Fuller: I think the biggest misconception from fellow IT people is that pentesters can magically break into anything. On the friends and family front, they want you to break into stuff for their gain. I've fielded requests for changing school grades to installing key loggers on girlfriends’ laptops.
The biggest, most common misconception from those trying to be pentesters is that it's all glam and glory—finding the one flaw that will save the company from the Russians/Chinese/organized hackers. In reality, pentesting is just like [the sport of] boxing; boxers get their big breaks and front-page feature stories once in a while, but what people don't normally see are the countless hours in the gym, getting beat up by trainers or better boxers in order to learn their trade. Pentesting is in no way a 40 hour per week job. It's more like 80, and finding problems isn’t always a knockout.
More college programs exist now than 5-10 years ago. School learning is important, but what else should a person do if they are serious about becoming a pentester?
Fuller: Build networks, break them down, and build them up again. The more ways one tries to build out a network, the more ways she or he will learn to break it. This type of learning can't be taught in a school setting. Taking a course will show you how “X person” broke into a network; building one will teach all the ways one can be broken.
Johnson: Learn how to do IT. It actually worries me that so many people are trying to jump right into security without understanding IT basics—how a network is architected, which systems are dependent on others, etc. If a person doesn't know how to manage a server or build an application, how can that person possibly know the right solutions to the problems?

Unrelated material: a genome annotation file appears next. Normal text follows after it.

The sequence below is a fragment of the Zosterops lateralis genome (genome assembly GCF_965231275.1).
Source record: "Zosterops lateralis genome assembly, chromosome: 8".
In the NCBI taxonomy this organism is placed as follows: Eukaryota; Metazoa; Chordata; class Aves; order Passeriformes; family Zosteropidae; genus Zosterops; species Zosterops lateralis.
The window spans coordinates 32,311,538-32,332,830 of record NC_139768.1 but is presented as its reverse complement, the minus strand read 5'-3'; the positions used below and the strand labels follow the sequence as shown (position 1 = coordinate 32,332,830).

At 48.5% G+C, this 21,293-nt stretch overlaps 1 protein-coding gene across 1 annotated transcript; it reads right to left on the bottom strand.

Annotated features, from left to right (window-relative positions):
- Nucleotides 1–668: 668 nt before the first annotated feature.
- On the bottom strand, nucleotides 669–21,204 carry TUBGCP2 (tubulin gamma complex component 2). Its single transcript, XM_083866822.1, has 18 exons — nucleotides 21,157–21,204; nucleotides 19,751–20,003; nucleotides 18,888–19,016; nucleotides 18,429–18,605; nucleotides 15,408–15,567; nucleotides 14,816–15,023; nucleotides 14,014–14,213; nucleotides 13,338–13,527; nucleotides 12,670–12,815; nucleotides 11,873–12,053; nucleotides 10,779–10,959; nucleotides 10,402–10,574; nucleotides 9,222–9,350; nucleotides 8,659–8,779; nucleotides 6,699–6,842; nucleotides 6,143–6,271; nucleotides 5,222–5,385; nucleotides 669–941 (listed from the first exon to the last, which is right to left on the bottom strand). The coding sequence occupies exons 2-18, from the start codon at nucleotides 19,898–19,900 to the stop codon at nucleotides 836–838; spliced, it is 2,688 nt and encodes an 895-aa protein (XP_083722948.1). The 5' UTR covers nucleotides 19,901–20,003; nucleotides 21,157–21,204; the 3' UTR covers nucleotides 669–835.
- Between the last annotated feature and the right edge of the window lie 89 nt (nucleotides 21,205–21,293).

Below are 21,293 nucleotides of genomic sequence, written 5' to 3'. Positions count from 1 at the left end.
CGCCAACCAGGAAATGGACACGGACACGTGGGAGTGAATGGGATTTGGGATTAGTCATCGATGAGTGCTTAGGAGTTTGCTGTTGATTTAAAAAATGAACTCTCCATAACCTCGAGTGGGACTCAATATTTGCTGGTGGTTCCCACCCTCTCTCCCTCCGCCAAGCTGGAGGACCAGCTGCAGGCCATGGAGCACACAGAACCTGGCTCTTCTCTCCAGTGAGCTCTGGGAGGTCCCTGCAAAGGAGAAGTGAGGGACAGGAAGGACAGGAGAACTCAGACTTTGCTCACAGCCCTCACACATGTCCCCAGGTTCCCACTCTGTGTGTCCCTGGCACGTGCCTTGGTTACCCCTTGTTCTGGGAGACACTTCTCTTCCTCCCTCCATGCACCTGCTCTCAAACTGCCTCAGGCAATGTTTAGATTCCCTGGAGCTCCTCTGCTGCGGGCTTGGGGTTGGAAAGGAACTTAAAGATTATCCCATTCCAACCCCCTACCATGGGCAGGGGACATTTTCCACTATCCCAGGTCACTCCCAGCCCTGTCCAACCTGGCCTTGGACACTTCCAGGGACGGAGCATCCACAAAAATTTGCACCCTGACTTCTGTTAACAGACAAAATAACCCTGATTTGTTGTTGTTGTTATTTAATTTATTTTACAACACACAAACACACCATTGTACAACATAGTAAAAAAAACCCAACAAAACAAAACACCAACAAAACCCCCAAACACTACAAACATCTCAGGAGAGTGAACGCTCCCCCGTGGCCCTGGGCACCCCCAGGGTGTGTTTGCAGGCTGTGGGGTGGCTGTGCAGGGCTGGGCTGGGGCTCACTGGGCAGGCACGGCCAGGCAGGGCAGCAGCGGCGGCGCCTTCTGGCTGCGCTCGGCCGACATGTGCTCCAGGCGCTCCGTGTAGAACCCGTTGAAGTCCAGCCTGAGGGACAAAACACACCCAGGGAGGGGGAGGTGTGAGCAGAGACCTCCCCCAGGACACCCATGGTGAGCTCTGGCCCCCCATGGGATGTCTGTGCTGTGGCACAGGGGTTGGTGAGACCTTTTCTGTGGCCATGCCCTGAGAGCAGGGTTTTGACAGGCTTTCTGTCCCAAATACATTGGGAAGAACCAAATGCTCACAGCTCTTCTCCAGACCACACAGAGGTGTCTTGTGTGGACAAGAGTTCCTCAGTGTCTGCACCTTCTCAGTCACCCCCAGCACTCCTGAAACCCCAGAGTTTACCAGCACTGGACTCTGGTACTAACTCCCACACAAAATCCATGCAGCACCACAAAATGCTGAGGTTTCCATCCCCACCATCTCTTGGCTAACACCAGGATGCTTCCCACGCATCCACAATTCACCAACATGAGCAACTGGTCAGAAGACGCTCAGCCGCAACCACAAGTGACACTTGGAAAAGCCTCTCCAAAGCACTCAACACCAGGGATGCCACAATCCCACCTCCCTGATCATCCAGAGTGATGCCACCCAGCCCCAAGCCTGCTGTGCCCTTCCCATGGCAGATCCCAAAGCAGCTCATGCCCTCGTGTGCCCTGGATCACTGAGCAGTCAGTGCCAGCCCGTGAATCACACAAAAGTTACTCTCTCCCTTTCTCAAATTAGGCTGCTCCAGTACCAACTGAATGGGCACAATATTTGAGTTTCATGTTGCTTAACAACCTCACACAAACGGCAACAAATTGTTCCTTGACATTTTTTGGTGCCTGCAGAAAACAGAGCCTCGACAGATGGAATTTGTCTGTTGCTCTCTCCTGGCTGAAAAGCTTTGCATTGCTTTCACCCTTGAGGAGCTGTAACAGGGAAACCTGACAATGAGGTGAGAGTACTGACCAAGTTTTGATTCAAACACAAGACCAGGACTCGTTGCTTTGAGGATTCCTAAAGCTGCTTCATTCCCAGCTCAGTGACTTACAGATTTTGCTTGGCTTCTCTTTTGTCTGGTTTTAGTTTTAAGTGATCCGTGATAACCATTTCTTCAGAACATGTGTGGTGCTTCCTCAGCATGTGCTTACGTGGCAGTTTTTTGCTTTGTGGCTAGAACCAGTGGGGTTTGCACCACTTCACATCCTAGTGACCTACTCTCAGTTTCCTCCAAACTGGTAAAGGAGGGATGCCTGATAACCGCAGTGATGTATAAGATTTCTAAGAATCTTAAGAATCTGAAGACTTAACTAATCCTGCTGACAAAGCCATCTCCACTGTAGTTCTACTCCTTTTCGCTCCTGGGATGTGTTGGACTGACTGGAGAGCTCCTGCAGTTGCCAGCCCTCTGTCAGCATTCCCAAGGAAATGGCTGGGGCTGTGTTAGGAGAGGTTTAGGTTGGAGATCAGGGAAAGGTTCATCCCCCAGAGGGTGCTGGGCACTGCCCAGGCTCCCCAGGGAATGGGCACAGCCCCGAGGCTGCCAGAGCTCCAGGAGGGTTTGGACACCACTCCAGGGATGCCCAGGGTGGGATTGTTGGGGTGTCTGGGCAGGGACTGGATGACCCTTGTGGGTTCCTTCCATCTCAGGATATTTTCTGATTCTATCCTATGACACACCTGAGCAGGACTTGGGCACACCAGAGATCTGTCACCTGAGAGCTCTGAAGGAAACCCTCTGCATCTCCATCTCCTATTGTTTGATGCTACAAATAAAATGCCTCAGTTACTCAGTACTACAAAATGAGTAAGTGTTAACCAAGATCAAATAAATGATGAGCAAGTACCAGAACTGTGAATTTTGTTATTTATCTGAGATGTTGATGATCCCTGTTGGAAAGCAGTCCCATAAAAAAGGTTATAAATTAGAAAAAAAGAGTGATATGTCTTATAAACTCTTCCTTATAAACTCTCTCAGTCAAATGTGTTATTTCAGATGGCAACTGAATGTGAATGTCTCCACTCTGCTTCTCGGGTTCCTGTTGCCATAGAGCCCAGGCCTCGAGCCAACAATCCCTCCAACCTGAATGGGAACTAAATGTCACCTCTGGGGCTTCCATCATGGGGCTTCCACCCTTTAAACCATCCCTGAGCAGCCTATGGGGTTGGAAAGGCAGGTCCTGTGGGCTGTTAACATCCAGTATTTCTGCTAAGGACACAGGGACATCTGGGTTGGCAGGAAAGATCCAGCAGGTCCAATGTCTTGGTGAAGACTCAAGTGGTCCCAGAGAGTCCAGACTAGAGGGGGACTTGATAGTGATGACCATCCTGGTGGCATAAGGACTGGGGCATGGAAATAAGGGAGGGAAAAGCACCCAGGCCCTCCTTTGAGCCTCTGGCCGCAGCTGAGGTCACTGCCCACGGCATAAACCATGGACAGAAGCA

What are three top skills you use when you’re conducting a pentest?
Fuller: Perseverance, patience, and repetition.
Perseverance is incredibly important because failing is the name of the game. You will fail often, and that is actually really great because it means the customer is doing a good job security-wise. Pentesters have to be able to feel good about that. It's not easy to mentally overcome the idea that failure is positive.
Patience is also necessary. If a pentester rushes through the test, mistakes will be made. (N.B., the adversaries are taking their time getting into your networks; shouldn’t you take the same care when trying to prevent them?). To quote a very old military saying: "Slow is smooth and smooth is fast"
Finally, the ability to endure repetition is important, because sometimes it's only once you have tried something that 101st time that it finally works.
Johnson: A good pentester is a master of solving puzzles. He or she understands networking and applications at a deep level. A pentester must also be incredibly persistent. (I’m not sure that last one is a skill, but Rob took liberties with his answers too.)
What skills do you think you’ll need to learn or improve upon for the future?
Johnson: Despite the clichés, I think focusing on business is important. Security has to understand what the business needs and how it functions in order to target the right areas of a company’s network and most sensitive assets. A good pentester knows what types of adversaries look for which kind of data, and as security grows into a more mature field, it will help the business be more proactive about protecting those assets. That’s what pentests are all about anyway: finding problems before the bad guys do.
Fuller: That is a really long list. I want to learn C++ better so I can code my own back doors better. I want to learn more about NoSQL and web application frameworks because everything is already a web app of some kind. I want to learn how to break apart iOS and Android apps. I want to get more practice with physical engagements and learn radio frequency better. Just to name a few on the top of my list. The best pentesters I know are always learning and growing.